I particularly liked how Fraser gave you a history of the women, their family connections and how they, somewhat unfortunately I think, came into Henry's radar. For it was Henry's own peculiar destiny to be attracted to women of spirit and discover afterward that spirit in a wife was an irritation he could not suffer gladly. At ThriftBooks, our motto is: Read More, Spend Less. I was drawn to the easy writing and how nothing seemed to be left out. I was very impressed with the completeness of her research and the desire to humanize each of the wives.
Though I do now have more understanding of her insecurity and why that may have happened. Each wife is given attention, but especially Catherine of Aragon, who was married to Henry for 24 years before he tossed her aside for Anne Boleyn. My Life with Harold Pinter. While I found many of these to be revisionist and quite dry in their style, I thought Antonia Fraser did a superior job in detailing the history of the era in a style more friendly to the reader. She is a bit overly wordy, and there are a lot of things that fit better under different sections other than where she placed them. In the preface Fraser says she wants to present the wives in an objective view, disproving the common stereotypes associated with them. Also, interesting discourse on her Lutheran tendancies- it appears she was a geniune reformer.
All pages are intact, and the cover is intact. Il libro è scritto molto bene. Divorced, beheaded, died; Divorced, beheaded, survived. After all, he was King of England. It was large, heavy and had a cover that looked and felt like an ancient parchment. And yet of course, he was king - if all he wanted was to get laid, who would stop him? I had not previously realized that she had endured the loss of other babies, one of whom was a son, before the birt This was a hearty read - chock full of fascinating insights and information regarding all of Henry's wives. Thus the manoeuvres by families to position their daughters to catch the King's gaze were the cynical manipulation of a concrete situation.
I thought the book itself was really researched and really put together. Fraser tries to bring to life his true personality and the portrayal that comes out is not very flattering. That some of these changes were linked to Henry's marriages is a reflection of the nature of Tudor society and Henry's personality. About this Item: Arrow, 1993. It has photos of many of the important sites like exactly where royalty are buried. The stereotypes exist because they're based on truth, and any extra information Fraser shares with us about these women's educations or whatever doesn't do much to convince me otherwise. However, Antonia Fraser manages to put her own spin on these famous wives and brings out details and facets of each woman that I hadn't previously contemplated.
Britain on the Brink, 1832. It doesn't give you sympathy with him, per se, but it did succeed in lessening the vitrolic disgust a bit. He wanted an object of desire. I also appreciated how Fraser stressed out that the bad reputations surrounding some of the wives are not necessarily deserved. It took me awhile to read this book through not fault of the author or the book itself , but I was able to pick up where I left off each time I read and I finally made it through.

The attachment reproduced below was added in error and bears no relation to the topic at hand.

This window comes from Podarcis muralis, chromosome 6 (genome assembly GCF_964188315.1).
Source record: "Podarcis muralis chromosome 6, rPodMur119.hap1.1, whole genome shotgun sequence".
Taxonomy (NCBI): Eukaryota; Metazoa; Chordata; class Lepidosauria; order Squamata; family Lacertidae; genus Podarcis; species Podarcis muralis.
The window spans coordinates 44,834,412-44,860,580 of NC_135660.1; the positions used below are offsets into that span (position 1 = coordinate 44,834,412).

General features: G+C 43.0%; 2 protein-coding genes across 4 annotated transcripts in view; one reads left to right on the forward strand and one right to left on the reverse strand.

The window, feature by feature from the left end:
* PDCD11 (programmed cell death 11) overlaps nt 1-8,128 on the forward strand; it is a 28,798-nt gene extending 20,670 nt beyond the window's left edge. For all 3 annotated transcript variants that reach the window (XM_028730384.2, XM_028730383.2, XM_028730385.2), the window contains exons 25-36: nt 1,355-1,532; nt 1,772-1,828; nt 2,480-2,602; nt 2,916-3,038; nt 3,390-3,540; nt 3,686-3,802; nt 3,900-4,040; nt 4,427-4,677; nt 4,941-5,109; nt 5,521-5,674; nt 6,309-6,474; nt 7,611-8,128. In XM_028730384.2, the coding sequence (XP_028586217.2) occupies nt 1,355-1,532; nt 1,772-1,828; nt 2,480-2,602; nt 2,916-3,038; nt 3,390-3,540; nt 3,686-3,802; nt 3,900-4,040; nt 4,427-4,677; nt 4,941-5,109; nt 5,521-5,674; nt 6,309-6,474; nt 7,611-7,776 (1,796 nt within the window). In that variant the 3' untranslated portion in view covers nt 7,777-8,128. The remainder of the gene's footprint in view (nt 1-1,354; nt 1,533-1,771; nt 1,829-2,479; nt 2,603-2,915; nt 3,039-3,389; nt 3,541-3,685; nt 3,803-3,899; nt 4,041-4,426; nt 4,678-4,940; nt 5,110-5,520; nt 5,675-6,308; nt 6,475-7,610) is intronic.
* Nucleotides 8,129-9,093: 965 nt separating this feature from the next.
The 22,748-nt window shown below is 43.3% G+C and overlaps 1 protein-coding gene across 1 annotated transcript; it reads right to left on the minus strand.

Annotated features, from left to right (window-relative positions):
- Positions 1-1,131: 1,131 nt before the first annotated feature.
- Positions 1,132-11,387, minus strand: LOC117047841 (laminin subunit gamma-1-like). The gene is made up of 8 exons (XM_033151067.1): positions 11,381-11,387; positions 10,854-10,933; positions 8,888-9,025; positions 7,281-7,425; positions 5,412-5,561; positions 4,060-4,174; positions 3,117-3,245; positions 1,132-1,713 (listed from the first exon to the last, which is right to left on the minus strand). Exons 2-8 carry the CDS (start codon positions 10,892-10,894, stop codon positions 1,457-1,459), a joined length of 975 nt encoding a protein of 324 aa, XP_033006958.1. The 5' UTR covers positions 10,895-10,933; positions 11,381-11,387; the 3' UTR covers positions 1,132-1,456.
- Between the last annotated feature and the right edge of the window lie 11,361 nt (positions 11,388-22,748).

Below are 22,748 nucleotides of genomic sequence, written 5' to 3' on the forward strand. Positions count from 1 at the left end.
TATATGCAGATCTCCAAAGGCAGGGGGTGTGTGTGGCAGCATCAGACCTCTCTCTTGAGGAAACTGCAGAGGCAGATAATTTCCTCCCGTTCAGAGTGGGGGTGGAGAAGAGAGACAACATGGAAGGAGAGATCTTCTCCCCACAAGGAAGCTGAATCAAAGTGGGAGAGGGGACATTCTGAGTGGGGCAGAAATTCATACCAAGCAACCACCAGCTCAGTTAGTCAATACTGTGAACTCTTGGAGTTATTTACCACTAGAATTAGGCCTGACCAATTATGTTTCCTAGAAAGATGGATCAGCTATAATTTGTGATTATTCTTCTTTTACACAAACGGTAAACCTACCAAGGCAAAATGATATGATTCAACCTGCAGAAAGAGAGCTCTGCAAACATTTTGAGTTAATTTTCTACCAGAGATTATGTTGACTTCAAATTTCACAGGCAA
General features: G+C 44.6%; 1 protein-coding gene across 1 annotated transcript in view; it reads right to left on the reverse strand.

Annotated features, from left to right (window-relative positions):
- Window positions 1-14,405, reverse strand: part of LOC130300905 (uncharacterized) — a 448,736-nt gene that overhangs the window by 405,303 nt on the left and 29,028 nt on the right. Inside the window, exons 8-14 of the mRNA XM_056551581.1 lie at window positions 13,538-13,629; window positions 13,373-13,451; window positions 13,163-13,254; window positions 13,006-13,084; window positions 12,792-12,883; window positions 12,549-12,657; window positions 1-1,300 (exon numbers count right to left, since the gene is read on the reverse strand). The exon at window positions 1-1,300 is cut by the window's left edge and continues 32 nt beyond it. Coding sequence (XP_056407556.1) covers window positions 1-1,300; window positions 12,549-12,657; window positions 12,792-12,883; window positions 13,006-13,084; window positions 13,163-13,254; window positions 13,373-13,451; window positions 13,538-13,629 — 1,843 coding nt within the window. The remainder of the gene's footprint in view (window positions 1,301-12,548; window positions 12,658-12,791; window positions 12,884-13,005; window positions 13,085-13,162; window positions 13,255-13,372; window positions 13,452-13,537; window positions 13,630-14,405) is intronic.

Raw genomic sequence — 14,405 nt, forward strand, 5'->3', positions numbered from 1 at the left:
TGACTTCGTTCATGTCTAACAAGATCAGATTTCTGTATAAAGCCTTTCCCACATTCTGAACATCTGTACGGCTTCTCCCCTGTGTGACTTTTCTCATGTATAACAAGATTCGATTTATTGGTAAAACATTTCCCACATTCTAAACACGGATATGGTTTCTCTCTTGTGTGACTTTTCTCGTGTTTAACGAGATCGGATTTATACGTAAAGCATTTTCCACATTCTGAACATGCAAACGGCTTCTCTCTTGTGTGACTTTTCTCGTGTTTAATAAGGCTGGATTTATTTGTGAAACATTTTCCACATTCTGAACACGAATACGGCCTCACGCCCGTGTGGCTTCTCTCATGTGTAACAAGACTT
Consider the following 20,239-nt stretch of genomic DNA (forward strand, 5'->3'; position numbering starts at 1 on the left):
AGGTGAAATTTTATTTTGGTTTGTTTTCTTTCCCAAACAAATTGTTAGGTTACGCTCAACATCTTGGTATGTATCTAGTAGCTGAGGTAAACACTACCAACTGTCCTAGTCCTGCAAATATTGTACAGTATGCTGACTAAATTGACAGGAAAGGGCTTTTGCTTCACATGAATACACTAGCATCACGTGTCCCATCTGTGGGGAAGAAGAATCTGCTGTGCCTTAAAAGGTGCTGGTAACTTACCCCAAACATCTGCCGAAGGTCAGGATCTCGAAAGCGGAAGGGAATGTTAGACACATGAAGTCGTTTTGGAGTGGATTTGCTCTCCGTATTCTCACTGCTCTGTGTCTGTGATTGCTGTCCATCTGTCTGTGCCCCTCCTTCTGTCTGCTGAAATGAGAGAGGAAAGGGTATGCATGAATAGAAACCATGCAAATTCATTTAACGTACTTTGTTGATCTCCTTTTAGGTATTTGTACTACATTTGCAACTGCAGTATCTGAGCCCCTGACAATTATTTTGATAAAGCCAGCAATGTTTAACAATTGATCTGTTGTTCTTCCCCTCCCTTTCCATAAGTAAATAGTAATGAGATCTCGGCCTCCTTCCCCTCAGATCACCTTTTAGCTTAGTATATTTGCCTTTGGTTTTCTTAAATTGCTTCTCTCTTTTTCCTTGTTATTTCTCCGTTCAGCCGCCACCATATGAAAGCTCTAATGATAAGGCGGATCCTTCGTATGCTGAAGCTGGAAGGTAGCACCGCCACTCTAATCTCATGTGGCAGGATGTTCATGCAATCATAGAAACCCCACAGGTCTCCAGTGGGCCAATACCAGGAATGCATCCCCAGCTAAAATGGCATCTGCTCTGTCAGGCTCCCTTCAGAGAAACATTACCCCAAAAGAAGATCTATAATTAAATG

While this would be a quality history by any standard, I've decided to judge it by exactly the standard that Antonia Fraser sets for herself right at the beginning of the book. Typically a grazed corner or torn cover. For instance, I did not realise that it was Henry's desire for a male heir that drove him so thoroughly to move from woman to woman. Now, I did think that Catherine of Aragon had a bigger section, but she was married to Henry for twenty years! This book was written about 10 years before Starkey's book and doesn't have the very latest research- mostly documents which have recently come to light regarding Catherine of Aragon and her supposed virginity at the time of her marriage to Henry - but otherwise all the relevant history is here as in the former. I also wanted to get a better picture of what happened after Anne Boleyn.
Of course, it showed the picture of where she was executed and the chapel right behind where she is buried under the side of the altar. I enjoyed seeing how these women rose to power and in how many cases fell from grace. Although I had to struggle with the innumerable and often confusing names and titles of the gargantuan cast in the presentation, this didn't thwart my desire to get to the end. No one was exactly lining up for the job. But a much stronger objection to Lady Antonia's point is that divorce, as modern experience has proved, need not be the end of one's life. Henry just always needed a woman next to him- to oppress them, sometimes. If I knew someone like that, I'd recommend Fraser's book without hesitation.
Thus Catherine of Aragon becomes The Betrayed Wife, Anne Boleyn is The Temptress, Jane Seymour The Good Wife, Anna of Cleves is The Ugly Sister, Katherine Howard The Bad Girl; and finally Catherine Parr is The Mother Figure. Pages are intact and are not marred by notes or highlighting, but may contain a neat previous owner name. Fraser provides you with so much interesting information; she sources documents, written accounts, letters, bills of fare and much more. Catherine Parr was a good wife and a good mother to her three stepchildren and needy immature husband. She makes it a point to address our most prominent myths about the Queens, and tell us either why they're untrue, or leave the question open.